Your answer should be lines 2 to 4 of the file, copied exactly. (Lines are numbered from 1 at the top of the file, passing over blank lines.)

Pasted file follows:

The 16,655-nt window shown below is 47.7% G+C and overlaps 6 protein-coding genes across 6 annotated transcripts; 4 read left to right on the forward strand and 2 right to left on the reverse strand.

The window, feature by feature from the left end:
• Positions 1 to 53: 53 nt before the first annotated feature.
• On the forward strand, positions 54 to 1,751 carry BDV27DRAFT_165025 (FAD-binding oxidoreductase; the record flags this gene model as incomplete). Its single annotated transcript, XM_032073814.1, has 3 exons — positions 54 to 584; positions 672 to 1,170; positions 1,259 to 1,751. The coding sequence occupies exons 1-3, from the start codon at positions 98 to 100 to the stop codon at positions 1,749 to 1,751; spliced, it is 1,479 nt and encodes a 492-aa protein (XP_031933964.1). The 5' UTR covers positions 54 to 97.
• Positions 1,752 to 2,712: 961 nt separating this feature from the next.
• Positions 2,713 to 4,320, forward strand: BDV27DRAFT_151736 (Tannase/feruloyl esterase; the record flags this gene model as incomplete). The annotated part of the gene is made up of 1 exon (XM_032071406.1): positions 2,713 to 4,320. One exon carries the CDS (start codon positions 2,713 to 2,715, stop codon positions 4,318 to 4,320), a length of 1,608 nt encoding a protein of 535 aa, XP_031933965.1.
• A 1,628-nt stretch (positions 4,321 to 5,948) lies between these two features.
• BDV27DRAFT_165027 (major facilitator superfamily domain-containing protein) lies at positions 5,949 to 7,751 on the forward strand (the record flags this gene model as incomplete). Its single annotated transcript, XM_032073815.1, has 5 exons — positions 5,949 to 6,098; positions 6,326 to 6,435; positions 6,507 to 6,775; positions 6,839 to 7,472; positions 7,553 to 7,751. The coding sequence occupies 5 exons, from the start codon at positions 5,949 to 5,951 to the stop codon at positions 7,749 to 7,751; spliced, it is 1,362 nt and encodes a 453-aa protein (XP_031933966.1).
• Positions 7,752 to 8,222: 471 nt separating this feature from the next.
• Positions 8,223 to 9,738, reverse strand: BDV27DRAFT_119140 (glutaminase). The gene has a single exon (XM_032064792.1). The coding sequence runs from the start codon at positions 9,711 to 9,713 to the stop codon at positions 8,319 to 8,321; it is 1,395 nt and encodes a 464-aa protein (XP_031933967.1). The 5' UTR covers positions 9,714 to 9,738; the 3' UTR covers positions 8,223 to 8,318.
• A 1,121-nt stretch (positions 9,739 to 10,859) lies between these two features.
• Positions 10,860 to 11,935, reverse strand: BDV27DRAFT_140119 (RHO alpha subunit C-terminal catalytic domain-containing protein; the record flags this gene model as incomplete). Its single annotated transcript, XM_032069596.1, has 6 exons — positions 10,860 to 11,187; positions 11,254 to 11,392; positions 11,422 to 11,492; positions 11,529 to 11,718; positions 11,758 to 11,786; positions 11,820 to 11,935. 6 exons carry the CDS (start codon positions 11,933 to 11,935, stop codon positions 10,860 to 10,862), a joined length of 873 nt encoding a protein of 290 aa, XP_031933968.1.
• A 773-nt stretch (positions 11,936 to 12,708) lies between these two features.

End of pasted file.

The window, feature by feature from the left end:
• Positions 1 to 53: 53 nt before the first annotated feature.
• On the forward strand, positions 54 to 1,751 carry BDV27DRAFT_165025 (FAD-binding oxidoreductase; the record flags this gene model as incomplete). Its single annotated transcript, XM_032073814.1, has 3 exons — positions 54 to 584; positions 672 to 1,170; positions 1,259 to 1,751. The coding sequence occupies exons 1-3, from the start codon at positions 98 to 100 to the stop codon at positions 1,749 to 1,751; spliced, it is 1,479 nt and encodes a 492-aa protein (XP_031933964.1). The 5' UTR covers positions 54 to 97.